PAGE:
Abington School District Expands its Nondiscrimination Policy

The amendments are in line with the district's new nondiscrimination statment.

The Abington School Board approved a motion last night amending several of the district’s policies to reflect the district’s relatively new nondiscrimination statement and policy.

In late March, the board approved a modified professional and nonprofessional employee policy; “sexual orientation” and “gender identity/expression” were added as protected classes.

See that story here.

School board President Raymond McGarry said the board directed the district’s administration to identify other district policies that include a nondiscrimination statement … and align those policies with the updated one.

The five policy sections affected in yesterday’s motion are: curriculum, regarding nondiscrimination of students in the classroom; human resources, regarding harassment by and of district employees; students, regarding bullying; students, regarding student offenses and discipline procedures; and technology, regarding networked information practices for students and staff.

The district’s modified nondiscrimination policy statement reads: The District is committed to equal opportunity without discrimination by reason of race, color, national origin/ethnicity, veteran status, gender, age disability, sexual orientation, gender identity/expression, or religion.

The amendments passed in one reading—an exception to the school board’s policy. Abington School District spokesman Byron Goldstein said the motion passed after one reading because they were “minor amendments” to the policies.

Jules.Mermelstein@gmail.com August 11, 2011 at 02:57 PM
It is commendable that the school district did this. It is a shame that the Abington Township Commissioners are too bigoted to do the same thing.
John Monaghan August 11, 2011 at 04:02 PM
It is unfortunate that Mr. Mermelstein feels compelled to toss around invective. Honest people can have an honest disagreement over the impact of a proposed policy change. Demonizing opponents usually shows a lack of intellectual rigor.
tedtaylor August 11, 2011 at 06:41 PM
Does this also mean that insiders will no longer get all the school district jobs? What's really sad is that they are essentially legislating decency and behavior that should be expected in the first place. It's, of course, a further reflection of "The age of entitlement" (instead of working for and fairly earning things).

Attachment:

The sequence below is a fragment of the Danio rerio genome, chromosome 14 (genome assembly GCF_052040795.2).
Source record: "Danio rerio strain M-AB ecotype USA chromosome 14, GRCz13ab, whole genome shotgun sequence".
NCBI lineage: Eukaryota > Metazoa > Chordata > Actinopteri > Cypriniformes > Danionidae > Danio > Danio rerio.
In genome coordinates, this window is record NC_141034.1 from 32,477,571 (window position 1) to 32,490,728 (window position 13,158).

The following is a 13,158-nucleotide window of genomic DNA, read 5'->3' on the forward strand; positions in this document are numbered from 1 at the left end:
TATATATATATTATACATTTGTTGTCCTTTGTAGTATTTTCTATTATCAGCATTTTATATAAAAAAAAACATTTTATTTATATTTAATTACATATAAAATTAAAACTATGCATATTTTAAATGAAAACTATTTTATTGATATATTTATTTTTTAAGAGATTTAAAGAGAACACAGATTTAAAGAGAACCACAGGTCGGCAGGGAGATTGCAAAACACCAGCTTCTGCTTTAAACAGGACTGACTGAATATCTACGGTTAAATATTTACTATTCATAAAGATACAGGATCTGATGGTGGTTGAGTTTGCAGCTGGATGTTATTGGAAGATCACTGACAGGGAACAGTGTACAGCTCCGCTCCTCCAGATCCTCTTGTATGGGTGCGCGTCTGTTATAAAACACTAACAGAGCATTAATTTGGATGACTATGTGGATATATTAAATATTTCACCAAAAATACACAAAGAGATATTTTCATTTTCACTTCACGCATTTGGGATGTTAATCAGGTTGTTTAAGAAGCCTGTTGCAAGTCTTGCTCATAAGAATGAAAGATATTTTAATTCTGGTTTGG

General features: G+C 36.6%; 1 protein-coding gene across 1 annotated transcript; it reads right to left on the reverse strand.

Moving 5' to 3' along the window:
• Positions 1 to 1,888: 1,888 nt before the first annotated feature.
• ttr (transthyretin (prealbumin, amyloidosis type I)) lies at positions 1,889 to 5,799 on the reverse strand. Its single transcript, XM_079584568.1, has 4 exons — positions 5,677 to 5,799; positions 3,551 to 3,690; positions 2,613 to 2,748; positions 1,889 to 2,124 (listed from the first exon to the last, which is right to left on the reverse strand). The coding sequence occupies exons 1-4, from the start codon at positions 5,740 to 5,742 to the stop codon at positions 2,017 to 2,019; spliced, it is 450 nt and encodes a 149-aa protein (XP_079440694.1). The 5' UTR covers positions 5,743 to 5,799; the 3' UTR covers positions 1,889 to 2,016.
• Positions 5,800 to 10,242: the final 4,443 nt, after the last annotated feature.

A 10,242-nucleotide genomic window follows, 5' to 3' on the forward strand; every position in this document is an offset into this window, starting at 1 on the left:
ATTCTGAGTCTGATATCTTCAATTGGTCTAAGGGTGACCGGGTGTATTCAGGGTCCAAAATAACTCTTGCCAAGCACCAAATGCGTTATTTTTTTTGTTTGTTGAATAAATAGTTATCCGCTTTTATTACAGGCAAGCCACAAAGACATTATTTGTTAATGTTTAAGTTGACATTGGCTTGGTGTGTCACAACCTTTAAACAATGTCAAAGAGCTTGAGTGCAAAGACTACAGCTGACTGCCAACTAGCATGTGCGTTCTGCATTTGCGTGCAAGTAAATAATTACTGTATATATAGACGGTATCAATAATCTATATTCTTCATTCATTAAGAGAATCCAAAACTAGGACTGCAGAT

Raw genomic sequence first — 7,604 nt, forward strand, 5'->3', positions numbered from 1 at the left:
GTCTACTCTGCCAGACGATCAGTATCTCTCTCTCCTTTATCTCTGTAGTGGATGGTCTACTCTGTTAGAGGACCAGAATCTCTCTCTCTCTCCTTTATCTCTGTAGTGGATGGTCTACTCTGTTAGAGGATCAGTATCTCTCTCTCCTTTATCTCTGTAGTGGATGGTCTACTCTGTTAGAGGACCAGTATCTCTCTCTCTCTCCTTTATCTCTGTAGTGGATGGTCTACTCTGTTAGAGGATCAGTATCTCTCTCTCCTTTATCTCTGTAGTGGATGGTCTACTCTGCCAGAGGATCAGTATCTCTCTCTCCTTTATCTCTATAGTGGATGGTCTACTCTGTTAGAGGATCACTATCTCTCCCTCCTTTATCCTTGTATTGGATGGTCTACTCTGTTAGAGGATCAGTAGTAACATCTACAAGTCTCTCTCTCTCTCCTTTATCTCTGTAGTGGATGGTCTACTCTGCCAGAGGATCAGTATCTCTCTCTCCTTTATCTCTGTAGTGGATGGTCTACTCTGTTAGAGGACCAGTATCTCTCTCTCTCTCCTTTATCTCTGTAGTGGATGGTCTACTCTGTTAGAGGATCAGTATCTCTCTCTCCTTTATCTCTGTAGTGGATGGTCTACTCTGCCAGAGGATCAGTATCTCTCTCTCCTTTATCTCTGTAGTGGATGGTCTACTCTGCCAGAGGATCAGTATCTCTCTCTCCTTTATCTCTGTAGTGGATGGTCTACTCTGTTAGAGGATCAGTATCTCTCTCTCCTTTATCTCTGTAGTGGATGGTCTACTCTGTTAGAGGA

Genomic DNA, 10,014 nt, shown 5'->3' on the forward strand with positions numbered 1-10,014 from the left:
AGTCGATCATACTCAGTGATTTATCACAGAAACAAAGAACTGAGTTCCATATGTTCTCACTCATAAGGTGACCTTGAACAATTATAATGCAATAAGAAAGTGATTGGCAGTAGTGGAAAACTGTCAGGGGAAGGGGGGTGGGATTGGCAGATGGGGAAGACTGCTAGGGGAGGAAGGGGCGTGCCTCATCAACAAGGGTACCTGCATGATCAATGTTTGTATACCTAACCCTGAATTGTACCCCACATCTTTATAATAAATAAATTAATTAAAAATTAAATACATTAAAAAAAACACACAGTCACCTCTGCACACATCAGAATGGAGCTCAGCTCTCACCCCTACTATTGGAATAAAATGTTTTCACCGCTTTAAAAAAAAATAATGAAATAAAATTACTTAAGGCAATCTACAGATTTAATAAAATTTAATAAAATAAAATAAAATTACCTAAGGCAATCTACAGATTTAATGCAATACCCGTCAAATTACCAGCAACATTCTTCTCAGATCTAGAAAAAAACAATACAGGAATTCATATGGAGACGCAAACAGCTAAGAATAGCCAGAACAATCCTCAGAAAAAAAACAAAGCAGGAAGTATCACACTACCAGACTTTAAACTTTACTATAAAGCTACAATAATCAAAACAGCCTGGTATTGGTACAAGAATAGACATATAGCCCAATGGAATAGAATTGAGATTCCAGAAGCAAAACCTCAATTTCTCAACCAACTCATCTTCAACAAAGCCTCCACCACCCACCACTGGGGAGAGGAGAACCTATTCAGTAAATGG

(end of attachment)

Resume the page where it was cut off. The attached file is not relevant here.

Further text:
Dianna Reiser Pax August 12, 2011 at 09:00 AM
Mr. Monaghan, I can certainly see why you deem the word "bigot" an invective. To be fair, assuming one has a 'lack of intellectual rigor' seems to play along the same emotional lines -- perhaps not as demonizing the opponent but as being similarly insulting. As this is very common in informal, abridged debate, I'm sure both labels can be seen as a small bump and issues of policy can be discussed in more detail from here. It is important to note that the Commissioners have the power to assure that marginalized groups are not denied their civil rights. They are in a position to make a clear statement on equity in our community and to cause actual change to Institutional/Systematic Discrimination as it exists. Our Commissioners have expressed that they are not bigots. I believe that they are being honest. This does not, however, change the fact that they have the means to make sure that the civil rights of Abington citizens are protected on a local level. I do believe that this is in-line with what most of the Commissioners want, but a host of various objections to the passage of an ordinance has entered the debate. Since the rights of citizens are basic -- harking back even to the earliest of our documents -- I hope that citizens of Abington will continue to express to the Commissioners, in good faith, that our community will see an overall benefit from the passage of a thorough, effective nondiscrimination ordinance.
Dianna Reiser Pax August 12, 2011 at 09:11 AM
Mr. Taylor , I think that the School Board expects decent behavior and that changing the policy reflects that expectation. Legislation can give citizens redress, which is a basic tenet of our country. I argue that an education free from abject discrimination is a right; it is an entitlement (not in the pejorative connotation) based on the moral principle that all are created equal. One should not have to struggle to be treated with basic human dignity. And although we might differ in opinion on the rights of man, I share your ethic of hard work and fairness.


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